"Short and painful but for a good purpose":  At the "HOCHKÖNIG in MOTION Charity SPRINT", everyone will be able to show us just what their legs are made of!

In the Prologue, the 16 fastest finishers will qualify for the main race, which will be held immediately after the elimination heats are over.

On the night ski slope, which is located right by the Event Arena, the starters – who will be outfitted with different light identification markers – are constantly within eyeshot of the spectators.
During the short, sharp heats, the crowd will be on the verge of boiling over with excitement, pushing the starters to perform to their max.

Andi Ringhofer about these new sprint races:
"Because of my advanced age – at least for a top-flight athlete – you won’t normally find me at short, sharp sprint events such as these.
But the Night Sprint in Maria Alm attracts me because of just how close you are to the crowds, plus I really like the new format and the KO system. Especially when you already have 4-5 heats in your legs, it’ll quickly become clear who got into early shape for the new race season."

Our equipment expert, Hans, from INTERSPORT Maria Alm recommends:

Skis:
well-, but not freshly waxed skis are ideal. On unwaxed skis, it’s sometimes difficult to remove the skins, while on freshly waxed skis, on the other hand, the skins often come loose on their own.

Poles:
Regular telescopic ski-touring poles aren’t necessarily the best for this event.  When you put too much strain on the pole, the bushing can begin to slip and you end up with a pole that’s too short. And that’s bothersome. The ideal is a short cross-country pole with a good, sharp point that “bites” into the slop well.

Boots:
Ski-touring boots are definitely the most sensitive piece of your equipment, since they come in direct contact with the athlete. Boots that have been well worn-in are worth their weight in gold. Normally you buy ski-touring boots that are a little bigger than regular boots, but you don’t want to be “floating” around in them either.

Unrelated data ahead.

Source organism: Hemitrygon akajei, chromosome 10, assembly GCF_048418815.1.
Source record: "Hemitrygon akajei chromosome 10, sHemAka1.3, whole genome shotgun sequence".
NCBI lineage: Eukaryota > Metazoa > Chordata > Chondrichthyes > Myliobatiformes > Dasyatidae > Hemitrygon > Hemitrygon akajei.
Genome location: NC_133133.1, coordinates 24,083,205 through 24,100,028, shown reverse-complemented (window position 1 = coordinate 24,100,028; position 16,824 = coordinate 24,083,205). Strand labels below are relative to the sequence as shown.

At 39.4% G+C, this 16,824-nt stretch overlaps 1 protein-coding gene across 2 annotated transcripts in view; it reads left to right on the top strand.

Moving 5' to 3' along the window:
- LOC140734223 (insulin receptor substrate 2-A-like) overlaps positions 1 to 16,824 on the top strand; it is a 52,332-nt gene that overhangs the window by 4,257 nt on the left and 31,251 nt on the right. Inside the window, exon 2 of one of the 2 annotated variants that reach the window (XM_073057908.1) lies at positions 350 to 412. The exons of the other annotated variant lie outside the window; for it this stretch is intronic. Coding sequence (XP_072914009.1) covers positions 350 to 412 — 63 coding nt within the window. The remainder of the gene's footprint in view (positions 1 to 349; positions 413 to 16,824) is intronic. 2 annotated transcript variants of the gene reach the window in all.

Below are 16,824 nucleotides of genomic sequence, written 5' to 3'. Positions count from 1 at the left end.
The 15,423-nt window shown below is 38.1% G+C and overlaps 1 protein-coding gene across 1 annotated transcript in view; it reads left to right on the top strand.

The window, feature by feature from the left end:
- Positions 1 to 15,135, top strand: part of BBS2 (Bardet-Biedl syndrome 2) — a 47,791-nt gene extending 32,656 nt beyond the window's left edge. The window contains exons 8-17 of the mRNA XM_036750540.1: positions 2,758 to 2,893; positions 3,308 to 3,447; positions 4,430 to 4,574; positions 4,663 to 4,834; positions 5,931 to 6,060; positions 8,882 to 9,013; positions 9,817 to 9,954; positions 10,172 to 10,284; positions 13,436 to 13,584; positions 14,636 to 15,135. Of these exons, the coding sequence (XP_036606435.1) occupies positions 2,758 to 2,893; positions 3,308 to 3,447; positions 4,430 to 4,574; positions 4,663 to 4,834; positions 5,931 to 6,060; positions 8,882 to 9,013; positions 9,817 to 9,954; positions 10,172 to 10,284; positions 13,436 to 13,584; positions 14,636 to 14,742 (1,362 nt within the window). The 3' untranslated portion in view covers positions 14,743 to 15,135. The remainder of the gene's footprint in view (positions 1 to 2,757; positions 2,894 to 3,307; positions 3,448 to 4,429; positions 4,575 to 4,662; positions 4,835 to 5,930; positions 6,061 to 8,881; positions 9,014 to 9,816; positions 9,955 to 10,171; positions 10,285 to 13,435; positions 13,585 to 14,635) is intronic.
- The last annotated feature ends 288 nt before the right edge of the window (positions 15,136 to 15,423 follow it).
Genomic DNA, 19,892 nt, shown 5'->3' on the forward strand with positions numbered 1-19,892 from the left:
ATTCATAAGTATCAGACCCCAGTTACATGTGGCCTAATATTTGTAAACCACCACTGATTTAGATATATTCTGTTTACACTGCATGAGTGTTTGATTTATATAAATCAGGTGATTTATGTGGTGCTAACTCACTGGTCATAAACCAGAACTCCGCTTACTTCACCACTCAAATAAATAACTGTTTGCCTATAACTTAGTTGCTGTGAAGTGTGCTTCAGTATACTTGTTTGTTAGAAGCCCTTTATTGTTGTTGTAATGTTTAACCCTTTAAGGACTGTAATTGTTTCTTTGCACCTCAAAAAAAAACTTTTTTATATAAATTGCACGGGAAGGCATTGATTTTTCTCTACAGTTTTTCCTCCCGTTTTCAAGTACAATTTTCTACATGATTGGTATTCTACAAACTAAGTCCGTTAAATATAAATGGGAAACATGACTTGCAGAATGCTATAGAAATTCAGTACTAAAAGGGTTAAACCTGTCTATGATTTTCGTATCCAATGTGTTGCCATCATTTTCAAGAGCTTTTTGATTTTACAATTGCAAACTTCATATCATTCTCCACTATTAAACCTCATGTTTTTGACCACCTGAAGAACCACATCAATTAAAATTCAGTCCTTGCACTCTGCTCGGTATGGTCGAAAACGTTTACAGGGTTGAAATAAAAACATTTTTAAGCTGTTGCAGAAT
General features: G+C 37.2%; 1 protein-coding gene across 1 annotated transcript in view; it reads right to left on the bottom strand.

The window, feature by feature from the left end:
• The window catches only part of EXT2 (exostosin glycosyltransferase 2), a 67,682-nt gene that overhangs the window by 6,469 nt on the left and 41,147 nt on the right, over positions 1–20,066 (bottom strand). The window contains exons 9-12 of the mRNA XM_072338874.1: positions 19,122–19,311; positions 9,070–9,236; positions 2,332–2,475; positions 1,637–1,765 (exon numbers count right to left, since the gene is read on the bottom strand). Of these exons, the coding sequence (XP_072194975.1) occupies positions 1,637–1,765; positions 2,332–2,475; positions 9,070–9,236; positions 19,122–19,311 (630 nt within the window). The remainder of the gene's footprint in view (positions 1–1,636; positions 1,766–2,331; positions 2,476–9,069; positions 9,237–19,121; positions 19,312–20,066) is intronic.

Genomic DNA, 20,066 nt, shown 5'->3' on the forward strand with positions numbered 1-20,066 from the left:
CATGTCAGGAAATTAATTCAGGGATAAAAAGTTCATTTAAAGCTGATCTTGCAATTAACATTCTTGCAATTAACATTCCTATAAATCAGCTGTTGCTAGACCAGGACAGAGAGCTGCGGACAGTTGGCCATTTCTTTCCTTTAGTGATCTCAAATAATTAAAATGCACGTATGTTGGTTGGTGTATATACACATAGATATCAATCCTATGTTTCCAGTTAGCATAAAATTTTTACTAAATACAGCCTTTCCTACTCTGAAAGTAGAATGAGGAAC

Climbing Skins:
As far as adhesive skins, I’d advise making sure that the adhesive holds well, but it still needs to release easily from the ski too. Well warn-in skins that you trust are what it’s all about. And it never hurts to have a second spare pair of skins just in case.
Depending on snow conditions, you should also wax the skins. There are special waxes for the job, but a normal, soft ski wax will also do the trick.

Clothing:
Good lightweight ski-touring clothes that “breathe” and wick sweat away from you. Even with temperatures below zero, you generally don’t have to worry about hypothermia, since the intense effort of the climb will  quickly get you working up a sweat. And the ride back to the valley takes no time at all. But it’s important that you slip on warm clothing right after crossing the finish line and then jump in a hot shower as soon as possible.

Accessories:

Glasses:
especially if there’s precipitation, it’s important to bring along some glasses that work well. In extreme cases, ski goggles/glasses might serve you well. Important: the glasses should have clear lenses.

Headlight:
the race slopes are very well lit and you will need very little light on the ascent. There will also be emergency back-up lighting.  If you want to be absolutely sure, bring along your own headlight – it will minimize any risk of a fall.

Helmet:
There isn’t much to discuss about this topic since safety helmets are compulsory for this event!  In warmer temperatures, a bicycle helmet might actually be the best choice.

Drinks:
Since there’s a refreshment station at the turn-around point, dehydration shouldn’t even be an issue. But if you know your body well and it needs lots of liquids during sporting activities, then make sure you bring along a bottle with a high-quality mineral drink.